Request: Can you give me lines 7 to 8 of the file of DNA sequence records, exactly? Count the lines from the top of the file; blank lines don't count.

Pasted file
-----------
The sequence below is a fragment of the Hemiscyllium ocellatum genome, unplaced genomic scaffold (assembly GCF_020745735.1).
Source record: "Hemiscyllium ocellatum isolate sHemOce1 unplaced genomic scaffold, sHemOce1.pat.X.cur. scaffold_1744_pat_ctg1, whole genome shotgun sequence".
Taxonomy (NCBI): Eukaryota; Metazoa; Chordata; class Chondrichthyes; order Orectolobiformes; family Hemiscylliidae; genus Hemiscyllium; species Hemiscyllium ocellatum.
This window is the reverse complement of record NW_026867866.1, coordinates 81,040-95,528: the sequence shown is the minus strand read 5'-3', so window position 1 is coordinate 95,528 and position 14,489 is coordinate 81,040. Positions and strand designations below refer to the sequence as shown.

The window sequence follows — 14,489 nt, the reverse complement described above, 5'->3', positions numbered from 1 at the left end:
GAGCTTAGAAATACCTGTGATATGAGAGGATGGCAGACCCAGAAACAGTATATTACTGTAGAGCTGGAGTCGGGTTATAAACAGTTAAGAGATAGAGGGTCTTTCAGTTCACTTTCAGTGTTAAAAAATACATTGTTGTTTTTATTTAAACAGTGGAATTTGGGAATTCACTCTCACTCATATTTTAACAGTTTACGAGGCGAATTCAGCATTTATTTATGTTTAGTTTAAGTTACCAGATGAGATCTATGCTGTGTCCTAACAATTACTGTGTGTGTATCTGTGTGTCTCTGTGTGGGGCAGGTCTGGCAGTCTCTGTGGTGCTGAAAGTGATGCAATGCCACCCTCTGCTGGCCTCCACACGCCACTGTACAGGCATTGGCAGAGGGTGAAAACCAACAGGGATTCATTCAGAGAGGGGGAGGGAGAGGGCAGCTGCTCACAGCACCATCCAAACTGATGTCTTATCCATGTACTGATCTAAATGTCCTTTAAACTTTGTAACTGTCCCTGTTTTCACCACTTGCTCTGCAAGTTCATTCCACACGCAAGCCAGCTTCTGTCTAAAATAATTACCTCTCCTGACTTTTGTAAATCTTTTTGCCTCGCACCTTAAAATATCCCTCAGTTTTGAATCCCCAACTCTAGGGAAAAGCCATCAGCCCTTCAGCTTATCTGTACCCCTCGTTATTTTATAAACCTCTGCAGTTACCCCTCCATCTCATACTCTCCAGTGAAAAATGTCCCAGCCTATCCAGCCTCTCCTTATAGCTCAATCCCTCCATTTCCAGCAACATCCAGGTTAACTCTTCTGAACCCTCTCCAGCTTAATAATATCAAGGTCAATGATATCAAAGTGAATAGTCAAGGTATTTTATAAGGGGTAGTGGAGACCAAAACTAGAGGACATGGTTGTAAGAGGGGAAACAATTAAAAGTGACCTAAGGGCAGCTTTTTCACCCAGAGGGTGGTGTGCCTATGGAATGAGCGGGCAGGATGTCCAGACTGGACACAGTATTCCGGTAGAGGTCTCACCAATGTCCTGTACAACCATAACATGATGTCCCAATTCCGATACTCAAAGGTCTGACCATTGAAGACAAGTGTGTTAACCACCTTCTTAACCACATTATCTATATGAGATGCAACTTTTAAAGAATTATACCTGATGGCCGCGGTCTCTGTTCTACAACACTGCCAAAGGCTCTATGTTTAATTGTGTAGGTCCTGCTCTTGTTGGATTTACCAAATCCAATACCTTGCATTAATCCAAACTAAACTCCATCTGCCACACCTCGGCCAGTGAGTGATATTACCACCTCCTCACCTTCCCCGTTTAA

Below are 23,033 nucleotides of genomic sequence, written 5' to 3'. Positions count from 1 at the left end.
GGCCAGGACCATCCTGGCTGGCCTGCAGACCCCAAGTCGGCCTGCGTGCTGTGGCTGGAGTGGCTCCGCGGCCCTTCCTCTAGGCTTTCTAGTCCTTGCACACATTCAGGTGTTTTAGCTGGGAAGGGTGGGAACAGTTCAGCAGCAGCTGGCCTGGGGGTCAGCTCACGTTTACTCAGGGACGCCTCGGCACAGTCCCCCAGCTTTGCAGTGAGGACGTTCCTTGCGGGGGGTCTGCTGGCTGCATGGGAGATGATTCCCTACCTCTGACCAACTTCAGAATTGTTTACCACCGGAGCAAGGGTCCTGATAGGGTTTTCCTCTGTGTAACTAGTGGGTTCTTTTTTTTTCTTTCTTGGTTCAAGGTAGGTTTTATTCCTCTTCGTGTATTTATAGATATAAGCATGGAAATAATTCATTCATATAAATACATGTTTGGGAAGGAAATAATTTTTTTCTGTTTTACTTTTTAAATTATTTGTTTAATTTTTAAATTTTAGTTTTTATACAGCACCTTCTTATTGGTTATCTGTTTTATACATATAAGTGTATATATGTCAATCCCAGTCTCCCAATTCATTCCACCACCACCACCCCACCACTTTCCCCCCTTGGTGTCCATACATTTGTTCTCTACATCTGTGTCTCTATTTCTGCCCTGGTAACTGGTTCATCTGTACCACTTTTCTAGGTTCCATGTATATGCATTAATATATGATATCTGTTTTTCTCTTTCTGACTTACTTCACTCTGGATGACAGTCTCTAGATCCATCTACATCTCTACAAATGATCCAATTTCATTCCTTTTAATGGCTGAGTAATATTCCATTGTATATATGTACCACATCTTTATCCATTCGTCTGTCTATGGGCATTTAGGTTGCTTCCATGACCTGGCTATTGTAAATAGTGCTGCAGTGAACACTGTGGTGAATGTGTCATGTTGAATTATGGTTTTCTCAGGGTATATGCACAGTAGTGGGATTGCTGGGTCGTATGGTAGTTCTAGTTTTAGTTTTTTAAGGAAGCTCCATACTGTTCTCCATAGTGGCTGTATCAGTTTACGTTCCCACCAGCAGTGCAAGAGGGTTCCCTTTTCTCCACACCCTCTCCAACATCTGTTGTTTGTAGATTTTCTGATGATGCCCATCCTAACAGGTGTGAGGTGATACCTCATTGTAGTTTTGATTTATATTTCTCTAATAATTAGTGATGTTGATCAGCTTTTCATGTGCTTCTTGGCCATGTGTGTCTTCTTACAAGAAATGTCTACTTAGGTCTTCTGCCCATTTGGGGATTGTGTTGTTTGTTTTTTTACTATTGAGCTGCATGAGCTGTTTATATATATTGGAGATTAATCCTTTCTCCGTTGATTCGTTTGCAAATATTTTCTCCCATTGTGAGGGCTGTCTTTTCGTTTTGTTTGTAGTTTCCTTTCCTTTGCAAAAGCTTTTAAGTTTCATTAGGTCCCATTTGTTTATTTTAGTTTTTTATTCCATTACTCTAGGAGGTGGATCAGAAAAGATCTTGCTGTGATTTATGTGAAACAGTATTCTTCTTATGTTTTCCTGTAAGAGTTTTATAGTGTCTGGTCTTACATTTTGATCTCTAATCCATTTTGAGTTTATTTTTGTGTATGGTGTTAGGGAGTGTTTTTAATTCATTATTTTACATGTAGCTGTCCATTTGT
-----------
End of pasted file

Below are 23,033 nucleotides of genomic sequence, written 5' to 3'. Positions count from 1 at the left end.
GGCCAGGACCATCCTGGCTGGCCTGCAGACCCCAAGTCGGCCTGCGTGCTGTGGCTGGAGTGGCTCCGCGGCCCTTCCTCTAGGCTTTCTAGTCCTTGCACACATTCAGGTGTTTTAGCTGGGAAGGGTGGGAACAGTTCAGCAGCAGCTGGCCTGGGGGTCAGCTCACGTTTACTCAGGGACGCCTCGGCACAGTCCCCCAGCTTTGCAGTGAGGACGTTCCTTGCGGGGGGTCTGCTGGCTGCATGGGAGATGATTCCCTACCTCTGACCAACTTCAGAATTGTTTACCACCGGAGCAAGGGTCCTGATAGGGTTTTCCTCTGTGTAACTAGTGGGTTCTTTTTTTTTCTTTCTTGGTTCAAGGTAGGTTTTATTCCTCTTCGTGTATTTATAGATATAAGCATGGAAATAATTCATTCATATAAATACATGTTTGGGAAGGAAATAATTTTTTTCTGTTTTACTTTTTAAATTATTTGTTTAATTTTTAAATTTTAGTTTTTATACAGCACCTTCTTATTGGTTATCTGTTTTATACATATAAGTGTATATATGTCAATCCCAGTCTCCCAATTCATTCCACCACCACCACCCCACCACTTTCCCCCCTTGGTGTCCATACATTTGTTCTCTACATCTGTGTCTCTATTTCTGCCCTGGTAACTGGTTCATCTGTACCACTTTTCTAGGTTCCATGTATATGCATTAATATATGATATCTGTTTTTCTCTTTCTGACTTACTTCACTCTGGATGACAGTCTCTAGATCCATCTACATCTCTACAAATGATCCAATTTCATTCCTTTTAATGGCTGAGTAATATTCCATTGTATATATGTACCACATCTTTATCCATTCGTCTGTCTATGGGCATTTAGGTTGCTTCCATGACCTGGCTATTGTAAATAGTGCTGCAGTGAACACTGTGGTGAATGTGTCATGTTGAATTATGGTTTTCTCAGGGTATATGCACAGTAGTGGGATTGCTGGGTCGTATGGTAGTTCTAGTTTTAGTTTTTTAAGGAAGCTCCATACTGTTCTCCATAGTGGCTGTATCAGTTTACGTTCCCACCAGCAGTGCAAGAGGGTTCCCTTTTCTCCACACCCTCTCCAACATCTGTTGTTTGTAGATTTTCTGATGATGCCCATCCTAACAGGTGTGAGGTGATACCTCATTGTAGTTTTGATTTATATTTCTCTAATAATTAGTGATGTTGATCAGCTTTTCATGTGCTTCTTGGCCATGTGTGTCTTCTTACAAGAAATGTCTACTTAGGTCTTCTGCCCATTTGGGGATTGTGTTGTTTGTTTTTTTACTATTGAGCTGCATGAGCTGTTTATATATATTGGAGATTAATCCTTTCTCCGTTGATTCGTTTGCAAATATTTTCTCCCATTGTGAGGGCTGTCTTTTCGTTTTGTTTGTAGTTTCCTTTCCTTTGCAAAAGCTTTTAAGTTTCATTAGGTCCCATTTGTTTATTTTAGTTTTTTATTCCATTACTCTAGGAGGTGGATCAGAAAAGATCTTGCTGTGATTTATGTGAAACAGTATTCTTCTTATGTTTTCCTGTAAGAGTTTTATAGTGTCTGGTCTTACATTTTGATCTCTAATCCATTTTGAGTTTATTTTTGTGTATGGTGTTAGGGAGTGTTTTTAATTCATTATTTTACATGTAGCTGTCCATTTGT